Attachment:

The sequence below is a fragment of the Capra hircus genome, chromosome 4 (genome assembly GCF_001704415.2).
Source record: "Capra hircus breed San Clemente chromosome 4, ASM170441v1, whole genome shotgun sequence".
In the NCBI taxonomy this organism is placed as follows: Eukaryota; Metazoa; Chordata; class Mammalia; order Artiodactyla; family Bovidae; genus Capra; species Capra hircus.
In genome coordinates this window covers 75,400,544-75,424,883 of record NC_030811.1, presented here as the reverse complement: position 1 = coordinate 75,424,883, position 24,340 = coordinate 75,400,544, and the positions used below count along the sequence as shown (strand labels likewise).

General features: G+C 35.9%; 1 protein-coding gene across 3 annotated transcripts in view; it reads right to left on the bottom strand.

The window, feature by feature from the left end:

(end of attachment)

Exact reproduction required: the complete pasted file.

The sequence below is a fragment of the Capra hircus genome, chromosome 4 (genome assembly GCF_001704415.2).
Source record: "Capra hircus breed San Clemente chromosome 4, ASM170441v1, whole genome shotgun sequence".
In the NCBI taxonomy this organism is placed as follows: Eukaryota; Metazoa; Chordata; class Mammalia; order Artiodactyla; family Bovidae; genus Capra; species Capra hircus.
In genome coordinates this window covers 75,400,544-75,424,883 of record NC_030811.1, presented here as the reverse complement: position 1 = coordinate 75,424,883, position 24,340 = coordinate 75,400,544, and the positions used below count along the sequence as shown (strand labels likewise).

General features: G+C 35.9%; 1 protein-coding gene across 3 annotated transcripts in view; it reads right to left on the bottom strand.

The window, feature by feature from the left end: